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On Friday, the House of Representatives is scheduled to vote on a $276 billion bill that would make permanent “bonus depreciation.” This huge tax break for business investment was first enacted to try to address the recession early in the Bush administration. Since then, it has been repeatedly re-enacted to try to stimulate the economy during the much more severe recession starting at the end of the Bush administration. It finally expired at the end of 2013.

Here are some reasons why Congress should allow bonus depreciation to remain expired rather than making it a permanent part of the tax code.

1. “Bonus depreciation” has not helped the economy in the past and is unlikely to help the economy in the future.

A July 7 report from the non-partisan Congressional Research Service (CRS) reviews research on bonus depreciation and finds that it has little positive impact on the economy as a temporary measure and is likely to have even less impact as a permanent measure. The report cites surveys of firms that “showed that between two-thirds and more than 90 percent of respondents indicated bonus depreciation had no effect on the timing of investment spending.”

Businesses will invest more only if they expect to have more sales. In a recession, when consumer demand falls, companies won’t invest more even with extra tax breaks. In a growing economy, business investment will naturally go up, with or without extra tax breaks. That’s why firms that take advantage of bonus depreciation are getting a break for investments they would have made anyway.

This is one reason why bonus depreciation provides far less stimulative effect for the economy than many other measures. The CRS report cites estimates that each dollar the government gives up for bonus depreciation increases economic output by just 20 cents, whereas each dollar the government spends on unemployment insurance increases economic output by more than a dollar.

2. Enacting the permanent “bonus” depreciation measure is hugely hypocritical when lawmakers refuse to approve much smaller, but more effective measures.

The House is set to approve this bill, which would reduce revenue by $276 billion over a decade to help businesses, after refusing for months to take up a $10 billion extension of emergency unemployment insurance, which would provide a greater impact for each dollar spent.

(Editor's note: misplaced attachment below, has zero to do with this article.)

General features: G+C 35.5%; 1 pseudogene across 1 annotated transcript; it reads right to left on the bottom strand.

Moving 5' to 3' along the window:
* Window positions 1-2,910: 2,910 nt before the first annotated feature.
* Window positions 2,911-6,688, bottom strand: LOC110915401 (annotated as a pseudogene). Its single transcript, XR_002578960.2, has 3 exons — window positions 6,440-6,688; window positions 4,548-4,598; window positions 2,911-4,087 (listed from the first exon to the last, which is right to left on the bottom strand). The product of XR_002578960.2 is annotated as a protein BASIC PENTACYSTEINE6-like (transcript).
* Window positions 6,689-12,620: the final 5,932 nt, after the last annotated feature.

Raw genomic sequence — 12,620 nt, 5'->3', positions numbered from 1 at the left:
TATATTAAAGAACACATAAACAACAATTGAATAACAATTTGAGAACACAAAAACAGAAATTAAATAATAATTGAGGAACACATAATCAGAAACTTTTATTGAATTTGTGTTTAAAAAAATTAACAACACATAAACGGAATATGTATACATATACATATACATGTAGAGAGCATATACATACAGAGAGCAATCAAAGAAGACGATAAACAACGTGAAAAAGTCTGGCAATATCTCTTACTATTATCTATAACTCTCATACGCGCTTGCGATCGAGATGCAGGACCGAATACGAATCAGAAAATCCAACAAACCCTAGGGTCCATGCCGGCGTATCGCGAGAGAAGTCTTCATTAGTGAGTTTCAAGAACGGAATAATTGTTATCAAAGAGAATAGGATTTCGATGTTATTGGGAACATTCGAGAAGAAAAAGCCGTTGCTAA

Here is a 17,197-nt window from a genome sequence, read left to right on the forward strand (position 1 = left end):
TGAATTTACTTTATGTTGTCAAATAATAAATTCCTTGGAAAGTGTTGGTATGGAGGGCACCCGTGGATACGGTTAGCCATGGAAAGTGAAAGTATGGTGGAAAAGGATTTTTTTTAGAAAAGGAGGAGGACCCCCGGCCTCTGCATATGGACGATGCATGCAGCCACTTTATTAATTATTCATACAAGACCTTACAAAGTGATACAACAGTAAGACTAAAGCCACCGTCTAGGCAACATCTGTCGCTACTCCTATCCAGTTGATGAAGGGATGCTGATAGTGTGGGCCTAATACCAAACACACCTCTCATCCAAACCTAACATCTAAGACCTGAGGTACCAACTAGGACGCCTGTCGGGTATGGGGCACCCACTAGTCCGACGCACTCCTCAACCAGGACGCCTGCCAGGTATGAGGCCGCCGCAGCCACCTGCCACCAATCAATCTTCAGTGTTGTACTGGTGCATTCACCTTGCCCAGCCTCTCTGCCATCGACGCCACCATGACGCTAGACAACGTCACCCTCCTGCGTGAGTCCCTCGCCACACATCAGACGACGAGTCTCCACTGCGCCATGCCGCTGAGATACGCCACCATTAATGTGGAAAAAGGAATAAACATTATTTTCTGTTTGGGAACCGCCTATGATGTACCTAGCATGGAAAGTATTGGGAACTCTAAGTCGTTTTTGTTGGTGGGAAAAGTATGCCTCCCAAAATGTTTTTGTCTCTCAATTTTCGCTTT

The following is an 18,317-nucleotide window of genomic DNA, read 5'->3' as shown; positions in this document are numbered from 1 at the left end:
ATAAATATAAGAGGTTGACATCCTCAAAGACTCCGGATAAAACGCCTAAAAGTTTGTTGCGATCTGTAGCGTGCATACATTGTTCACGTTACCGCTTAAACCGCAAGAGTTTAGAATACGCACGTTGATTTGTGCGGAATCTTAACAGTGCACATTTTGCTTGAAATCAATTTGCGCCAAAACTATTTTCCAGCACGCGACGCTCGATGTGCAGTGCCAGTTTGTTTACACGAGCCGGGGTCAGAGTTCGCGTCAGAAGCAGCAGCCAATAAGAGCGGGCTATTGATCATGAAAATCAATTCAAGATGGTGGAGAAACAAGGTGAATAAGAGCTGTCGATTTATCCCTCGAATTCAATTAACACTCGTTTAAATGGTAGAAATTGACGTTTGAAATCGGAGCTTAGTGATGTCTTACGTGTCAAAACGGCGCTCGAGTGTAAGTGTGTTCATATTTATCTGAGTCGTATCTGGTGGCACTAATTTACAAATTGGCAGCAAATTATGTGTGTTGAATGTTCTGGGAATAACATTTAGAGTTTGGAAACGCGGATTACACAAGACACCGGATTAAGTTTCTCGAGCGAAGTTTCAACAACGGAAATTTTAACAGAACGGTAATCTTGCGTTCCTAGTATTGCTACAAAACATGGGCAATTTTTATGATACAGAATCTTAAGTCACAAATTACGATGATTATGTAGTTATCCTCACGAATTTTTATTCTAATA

Many of the lawmakers who champion this bill, including Ways and Means Committee chairman Dave Camp, refuse to support other changes to the tax code unless they are part of a sweeping, comprehensive tax reform. In fact, Camp and others have even used this argument to oppose a bill that would raise $19.5 billion over a decade by preventing the “inversions” that more and more American corporations are seeking so that they can claim to be foreign companies to avoid U.S. taxes. Camp claims that Congress should not close the loopholes these companies use to pretend to be “foreign” unless it is done as part of a comprehensive tax reform. And yet, he supports a permanent change in the depreciation rules that would reduce revenue by $276 billion over a decade.

3. Bonus depreciation provides many business investments with a negative effective tax rate. In other words, these investments are more profitable after taxes than before taxes!

Companies are allowed to deduct from their taxable income the expenses of running their businesses, so that what’s taxed is net profit. Businesses can also deduct the costs of purchases of machinery, software, buildings and so forth, but since these capital investments don’t lose value right away, these deductions are taken over time

Of course, firms would rather deduct capital expenses right away rather than delaying those deductions, because of the time value of money, i.e., the fact that a given amount of money is worth more today than the same amount of money will be worth if it is received later. For example, $100 invested now at a 7 percent return will grow to $200 in ten years.

Bonus depreciation is an expansion of the existing tax breaks that allow businesses to deduct their capital expenditures more quickly than is warranted by the equipment’s loss of value or any other economic rationale.

The problem this presents is not confined to abstract ideas about the tax code. For example, because the tax code generally taxes the income (profits) of a business, it allows deductions for expenses like interest payments. This means that businesses can invest in equipment with borrowed money and the combination of accelerated depreciation and deductions for interest payments often results in these investments having a negative effective tax rate. This problem exists to some degree with the depreciation breaks that are already a permanent part of the tax code. Bonus depreciation makes the problem considerably worse.

The CRS report explains that for debt-financed investments, the effective tax “rate on equipment without bonus depreciation is minus 19 percent; with bonus depreciation it is minus 37 percent.”

Taxes are supposed to raise the money we need to pay for public programs. But bonus depreciation turns business taxes upside-down, allowing companies to make more money on their investments after taxes than they’d earn if there were no tax system at all.